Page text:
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CircleCI probe links malware placed on engineer’s laptop to larger breach | #hacking | #cybersecurity | #infosec | #comptia | #pentest | #ransomware

CircleCI said an unauthorized third-party leveraged malware on the laptop of one of its engineers to steal a valid 2FA-backed single-sign-on session, according to highly anticipated report stemming from a security incident disclosed earlier this month. 

The engineer’s laptop was compromised on Dec. 16, but the company’s antivirus software failed to detect the malware, the company said. 

“Our investigation indicates that the malware was able to execute session cookie theft, enabling them to impersonate the targeted employee in a remote location and then escalate across to a subset of our production systems,” CircleCI CTO Rob Zuber explained in the updated blog post.

Less than five customers have said they experienced unauthorized access to third-party systems, the company said.

The engineer had privileges to generate production access tokens, so the third-party was able to exfiltrate data from a subset of databases and stores, including customer environment variables, tokens and keys, according to the blog post. 

CircleCI strongly defended the employee in the report, emphasizing the incident was not due to the actions of any one person, but a collective failure of various systems.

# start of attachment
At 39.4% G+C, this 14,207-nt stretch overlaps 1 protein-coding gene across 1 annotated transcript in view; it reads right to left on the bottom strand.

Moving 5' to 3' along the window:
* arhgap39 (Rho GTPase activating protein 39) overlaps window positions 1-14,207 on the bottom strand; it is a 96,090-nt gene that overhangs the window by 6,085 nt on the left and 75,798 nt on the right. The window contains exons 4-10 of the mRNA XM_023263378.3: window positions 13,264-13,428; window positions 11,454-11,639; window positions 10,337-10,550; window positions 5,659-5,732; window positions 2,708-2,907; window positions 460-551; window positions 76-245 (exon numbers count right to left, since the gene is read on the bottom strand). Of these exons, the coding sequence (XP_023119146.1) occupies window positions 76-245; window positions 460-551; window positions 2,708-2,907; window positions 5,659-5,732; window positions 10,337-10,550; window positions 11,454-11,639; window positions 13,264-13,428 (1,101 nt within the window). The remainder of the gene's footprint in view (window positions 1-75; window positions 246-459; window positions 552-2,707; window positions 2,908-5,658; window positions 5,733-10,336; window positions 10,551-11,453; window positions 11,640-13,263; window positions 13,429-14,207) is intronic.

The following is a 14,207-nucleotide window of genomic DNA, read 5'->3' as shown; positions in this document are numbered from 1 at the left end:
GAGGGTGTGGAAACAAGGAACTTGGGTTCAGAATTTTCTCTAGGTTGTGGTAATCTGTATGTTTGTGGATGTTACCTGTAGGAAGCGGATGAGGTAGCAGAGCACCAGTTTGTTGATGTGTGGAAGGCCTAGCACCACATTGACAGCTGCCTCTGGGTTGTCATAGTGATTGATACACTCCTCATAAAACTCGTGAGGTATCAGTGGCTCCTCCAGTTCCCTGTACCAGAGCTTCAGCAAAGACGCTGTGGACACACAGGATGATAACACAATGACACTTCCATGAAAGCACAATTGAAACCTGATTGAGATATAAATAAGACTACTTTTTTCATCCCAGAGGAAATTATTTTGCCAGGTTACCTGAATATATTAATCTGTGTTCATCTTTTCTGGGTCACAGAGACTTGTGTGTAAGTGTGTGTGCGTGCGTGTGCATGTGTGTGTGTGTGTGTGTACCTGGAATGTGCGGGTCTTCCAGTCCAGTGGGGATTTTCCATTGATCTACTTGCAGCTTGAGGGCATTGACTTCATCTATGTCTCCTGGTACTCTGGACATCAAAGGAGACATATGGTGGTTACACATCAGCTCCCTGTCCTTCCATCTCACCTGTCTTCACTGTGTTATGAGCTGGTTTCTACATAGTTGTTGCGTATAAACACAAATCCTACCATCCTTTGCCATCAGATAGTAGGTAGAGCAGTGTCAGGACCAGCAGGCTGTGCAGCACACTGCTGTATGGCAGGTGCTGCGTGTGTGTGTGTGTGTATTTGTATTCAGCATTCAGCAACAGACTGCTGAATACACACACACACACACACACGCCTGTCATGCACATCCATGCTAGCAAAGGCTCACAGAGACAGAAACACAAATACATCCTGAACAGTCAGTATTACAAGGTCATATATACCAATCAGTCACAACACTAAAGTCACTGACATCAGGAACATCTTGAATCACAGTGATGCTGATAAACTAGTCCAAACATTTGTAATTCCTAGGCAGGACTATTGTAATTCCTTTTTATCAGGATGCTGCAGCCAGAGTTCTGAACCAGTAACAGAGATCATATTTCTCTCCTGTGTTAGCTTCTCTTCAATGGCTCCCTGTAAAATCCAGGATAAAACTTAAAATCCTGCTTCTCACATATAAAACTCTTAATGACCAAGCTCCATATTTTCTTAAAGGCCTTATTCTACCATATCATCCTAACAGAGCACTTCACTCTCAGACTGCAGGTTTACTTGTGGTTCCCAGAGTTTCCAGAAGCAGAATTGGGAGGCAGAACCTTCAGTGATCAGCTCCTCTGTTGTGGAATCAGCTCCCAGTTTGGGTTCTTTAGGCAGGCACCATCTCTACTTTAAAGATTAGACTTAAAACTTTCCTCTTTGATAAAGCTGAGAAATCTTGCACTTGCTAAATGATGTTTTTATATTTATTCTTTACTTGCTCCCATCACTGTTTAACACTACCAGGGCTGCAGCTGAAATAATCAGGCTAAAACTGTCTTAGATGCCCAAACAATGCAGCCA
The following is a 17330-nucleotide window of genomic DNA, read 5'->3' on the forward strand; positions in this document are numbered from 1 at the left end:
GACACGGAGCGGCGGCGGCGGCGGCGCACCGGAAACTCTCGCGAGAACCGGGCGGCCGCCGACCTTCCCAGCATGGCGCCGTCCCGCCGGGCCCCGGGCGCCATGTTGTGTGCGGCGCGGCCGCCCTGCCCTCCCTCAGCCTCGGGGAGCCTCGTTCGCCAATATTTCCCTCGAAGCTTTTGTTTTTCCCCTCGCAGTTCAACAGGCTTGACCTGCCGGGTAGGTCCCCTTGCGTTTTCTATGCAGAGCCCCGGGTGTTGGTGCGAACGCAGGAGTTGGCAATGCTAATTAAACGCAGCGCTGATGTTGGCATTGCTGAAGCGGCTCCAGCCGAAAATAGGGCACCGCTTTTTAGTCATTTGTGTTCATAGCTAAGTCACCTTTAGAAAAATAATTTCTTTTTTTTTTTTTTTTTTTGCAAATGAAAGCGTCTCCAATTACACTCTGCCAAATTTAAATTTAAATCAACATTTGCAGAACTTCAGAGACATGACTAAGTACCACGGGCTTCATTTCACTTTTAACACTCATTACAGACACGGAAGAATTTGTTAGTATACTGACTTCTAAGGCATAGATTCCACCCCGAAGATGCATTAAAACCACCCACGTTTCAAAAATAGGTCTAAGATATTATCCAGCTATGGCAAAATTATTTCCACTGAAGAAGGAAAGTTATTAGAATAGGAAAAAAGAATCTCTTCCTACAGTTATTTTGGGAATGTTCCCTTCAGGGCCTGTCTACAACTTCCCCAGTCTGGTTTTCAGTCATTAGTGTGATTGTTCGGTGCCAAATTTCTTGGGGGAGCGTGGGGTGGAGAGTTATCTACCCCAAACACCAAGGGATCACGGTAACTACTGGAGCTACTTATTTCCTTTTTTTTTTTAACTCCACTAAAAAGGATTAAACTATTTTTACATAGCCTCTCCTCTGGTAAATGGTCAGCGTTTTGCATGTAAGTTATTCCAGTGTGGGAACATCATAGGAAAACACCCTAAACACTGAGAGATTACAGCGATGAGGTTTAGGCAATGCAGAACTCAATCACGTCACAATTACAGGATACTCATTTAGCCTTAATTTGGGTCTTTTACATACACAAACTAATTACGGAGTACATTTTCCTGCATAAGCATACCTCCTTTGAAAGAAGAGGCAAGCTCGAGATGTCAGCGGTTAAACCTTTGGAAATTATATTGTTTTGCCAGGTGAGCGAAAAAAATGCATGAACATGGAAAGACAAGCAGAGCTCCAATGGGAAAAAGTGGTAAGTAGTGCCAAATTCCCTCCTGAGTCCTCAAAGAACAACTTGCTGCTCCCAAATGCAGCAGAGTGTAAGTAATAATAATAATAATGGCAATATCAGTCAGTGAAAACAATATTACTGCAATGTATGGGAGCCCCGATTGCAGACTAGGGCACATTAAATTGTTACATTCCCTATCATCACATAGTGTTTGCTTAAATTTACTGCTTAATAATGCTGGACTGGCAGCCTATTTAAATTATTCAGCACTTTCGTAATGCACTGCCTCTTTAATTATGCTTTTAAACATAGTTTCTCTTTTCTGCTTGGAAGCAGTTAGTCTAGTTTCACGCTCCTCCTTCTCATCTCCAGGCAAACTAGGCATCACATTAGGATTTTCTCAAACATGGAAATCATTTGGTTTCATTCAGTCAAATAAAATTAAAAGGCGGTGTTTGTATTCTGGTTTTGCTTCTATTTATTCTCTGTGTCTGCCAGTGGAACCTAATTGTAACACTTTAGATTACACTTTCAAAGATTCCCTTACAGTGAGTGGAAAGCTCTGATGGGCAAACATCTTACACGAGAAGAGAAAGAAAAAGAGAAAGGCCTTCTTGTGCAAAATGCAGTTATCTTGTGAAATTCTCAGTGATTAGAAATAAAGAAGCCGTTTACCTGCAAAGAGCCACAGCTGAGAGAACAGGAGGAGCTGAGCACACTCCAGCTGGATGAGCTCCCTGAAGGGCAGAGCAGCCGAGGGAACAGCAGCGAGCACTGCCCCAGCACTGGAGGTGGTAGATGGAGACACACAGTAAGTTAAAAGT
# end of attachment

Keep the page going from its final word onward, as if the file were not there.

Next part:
“While one employee’s laptop was exploited through this sophisticated attack, a security incident is a systems failure,” Zuber said in the blog post. “Our responsibility as an organization is to build layers of safeguards that protect against all attack vectors.”

The threat actor did reconnaissance activity on Dec. 19 and the exfiltration took place on Dec. 22. 

Though all the data exfiltrated was encrypted at rest, the third party extracted encryption keys from a running process, enabling them to potentially access the encrypted data,” Zuber said.

By Dec. 29, the company was alerted to suspicious GitHub OAuth activity and realized on Dec. 30 a Github OAuth token belonging to one of its customers was compromised by an unauthorized party. 

The customer resolved the issue, but on Dec. 31 CircleCI decided to rotate all GitHub OAuth tokens on behalf of customers. 

CircleCI said it considers the platform safe for customers to continue working, but it took several steps to boost security. 

The company restricted access to its production environment to a limited number of employees and added authentication requirements. CircleCI also added MDM and antivirus solutions aimed at specific behavior used by the outside actor.

Customers should check for any suspicious behavior starting from Dec.16. 


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National Cyber Security